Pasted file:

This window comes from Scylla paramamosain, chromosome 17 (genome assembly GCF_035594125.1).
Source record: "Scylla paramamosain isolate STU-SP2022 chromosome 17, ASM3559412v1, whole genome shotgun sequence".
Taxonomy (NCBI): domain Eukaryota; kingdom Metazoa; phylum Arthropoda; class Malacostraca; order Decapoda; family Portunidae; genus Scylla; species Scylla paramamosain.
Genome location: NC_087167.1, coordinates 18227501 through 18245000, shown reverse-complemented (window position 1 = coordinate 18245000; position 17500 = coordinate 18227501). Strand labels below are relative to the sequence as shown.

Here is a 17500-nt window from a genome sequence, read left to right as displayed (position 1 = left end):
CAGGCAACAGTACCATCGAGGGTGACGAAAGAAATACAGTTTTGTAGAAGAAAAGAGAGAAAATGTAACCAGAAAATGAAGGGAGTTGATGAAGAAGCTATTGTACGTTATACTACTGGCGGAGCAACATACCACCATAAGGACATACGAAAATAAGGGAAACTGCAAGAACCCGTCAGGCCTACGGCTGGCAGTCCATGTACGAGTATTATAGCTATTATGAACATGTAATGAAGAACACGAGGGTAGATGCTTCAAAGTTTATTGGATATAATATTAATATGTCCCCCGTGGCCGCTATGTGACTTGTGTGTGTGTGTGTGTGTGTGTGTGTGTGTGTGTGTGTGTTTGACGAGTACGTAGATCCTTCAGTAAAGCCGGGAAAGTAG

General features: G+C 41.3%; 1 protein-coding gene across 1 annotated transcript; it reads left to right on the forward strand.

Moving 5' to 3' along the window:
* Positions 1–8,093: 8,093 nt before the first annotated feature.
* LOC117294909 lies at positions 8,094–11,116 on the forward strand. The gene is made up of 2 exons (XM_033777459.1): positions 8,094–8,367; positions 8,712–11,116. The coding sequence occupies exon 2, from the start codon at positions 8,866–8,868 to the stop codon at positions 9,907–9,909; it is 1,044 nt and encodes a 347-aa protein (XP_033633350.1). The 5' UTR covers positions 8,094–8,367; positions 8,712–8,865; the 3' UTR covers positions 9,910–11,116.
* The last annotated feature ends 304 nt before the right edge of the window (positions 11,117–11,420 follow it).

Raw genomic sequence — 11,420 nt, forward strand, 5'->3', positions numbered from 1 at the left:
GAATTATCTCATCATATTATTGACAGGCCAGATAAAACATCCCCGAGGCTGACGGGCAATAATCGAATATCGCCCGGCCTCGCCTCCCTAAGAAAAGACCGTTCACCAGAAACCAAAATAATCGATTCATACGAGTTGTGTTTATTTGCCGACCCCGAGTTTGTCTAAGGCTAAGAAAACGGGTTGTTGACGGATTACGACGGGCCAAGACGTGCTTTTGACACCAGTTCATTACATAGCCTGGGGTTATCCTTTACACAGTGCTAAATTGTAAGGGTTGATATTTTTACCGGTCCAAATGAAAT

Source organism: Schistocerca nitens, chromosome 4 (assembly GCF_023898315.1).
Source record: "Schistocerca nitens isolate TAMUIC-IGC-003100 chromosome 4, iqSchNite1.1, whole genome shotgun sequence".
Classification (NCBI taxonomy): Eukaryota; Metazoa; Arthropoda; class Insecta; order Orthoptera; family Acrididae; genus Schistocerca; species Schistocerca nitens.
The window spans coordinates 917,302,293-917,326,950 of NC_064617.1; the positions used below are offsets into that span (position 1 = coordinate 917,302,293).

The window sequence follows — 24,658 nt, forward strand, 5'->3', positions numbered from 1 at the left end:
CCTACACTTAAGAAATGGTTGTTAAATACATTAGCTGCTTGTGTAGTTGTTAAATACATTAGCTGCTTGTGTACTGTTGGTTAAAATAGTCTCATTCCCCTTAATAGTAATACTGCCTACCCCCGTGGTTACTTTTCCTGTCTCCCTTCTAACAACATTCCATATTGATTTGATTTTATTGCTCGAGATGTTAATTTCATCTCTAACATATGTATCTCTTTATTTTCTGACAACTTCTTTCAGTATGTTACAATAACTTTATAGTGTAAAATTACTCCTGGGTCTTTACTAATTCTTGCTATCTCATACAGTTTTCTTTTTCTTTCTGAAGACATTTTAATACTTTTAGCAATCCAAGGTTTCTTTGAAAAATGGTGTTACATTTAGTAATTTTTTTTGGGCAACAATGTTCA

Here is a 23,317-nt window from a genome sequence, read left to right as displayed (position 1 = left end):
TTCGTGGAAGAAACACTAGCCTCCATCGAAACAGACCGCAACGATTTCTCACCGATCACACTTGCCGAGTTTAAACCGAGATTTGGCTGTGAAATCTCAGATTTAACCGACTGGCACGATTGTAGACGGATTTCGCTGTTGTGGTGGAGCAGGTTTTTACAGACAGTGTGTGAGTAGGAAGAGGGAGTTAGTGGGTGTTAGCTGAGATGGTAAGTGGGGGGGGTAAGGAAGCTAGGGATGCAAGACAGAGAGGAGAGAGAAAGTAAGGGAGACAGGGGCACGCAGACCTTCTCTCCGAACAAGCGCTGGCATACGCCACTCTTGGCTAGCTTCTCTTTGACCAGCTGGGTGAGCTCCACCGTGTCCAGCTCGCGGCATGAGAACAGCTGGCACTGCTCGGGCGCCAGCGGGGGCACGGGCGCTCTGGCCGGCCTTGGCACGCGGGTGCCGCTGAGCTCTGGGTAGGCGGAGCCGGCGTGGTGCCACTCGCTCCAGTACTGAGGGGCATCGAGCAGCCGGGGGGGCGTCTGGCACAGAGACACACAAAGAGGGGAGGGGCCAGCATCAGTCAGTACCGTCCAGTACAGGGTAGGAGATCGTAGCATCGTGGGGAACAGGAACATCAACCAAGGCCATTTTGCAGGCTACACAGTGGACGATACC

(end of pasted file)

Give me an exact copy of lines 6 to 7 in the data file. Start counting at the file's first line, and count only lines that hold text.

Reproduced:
CAGGCAACAGTACCATCGAGGGTGACGAAAGAAATACAGTTTTGTAGAAGAAAAGAGAGAAAATGTAACCAGAAAATGAAGGGAGTTGATGAAGAAGCTATTGTACGTTATACTACTGGCGGAGCAACATACCACCATAAGGACATACGAAAATAAGGGAAACTGCAAGAACCCGTCAGGCCTACGGCTGGCAGTCCATGTACGAGTATTATAGCTATTATGAACATGTAATGAAGAACACGAGGGTAGATGCTTCAAAGTTTATTGGATATAATATTAATATGTCCCCCGTGGCCGCTATGTGACTTGTGTGTGTGTGTGTGTGTGTGTGTGTGTGTGTGTGTGTGTTTGACGAGTACGTAGATCCTTCAGTAAAGCCGGGAAAGTAG

General features: G+C 41.3%; 1 protein-coding gene across 1 annotated transcript; it reads left to right on the forward strand.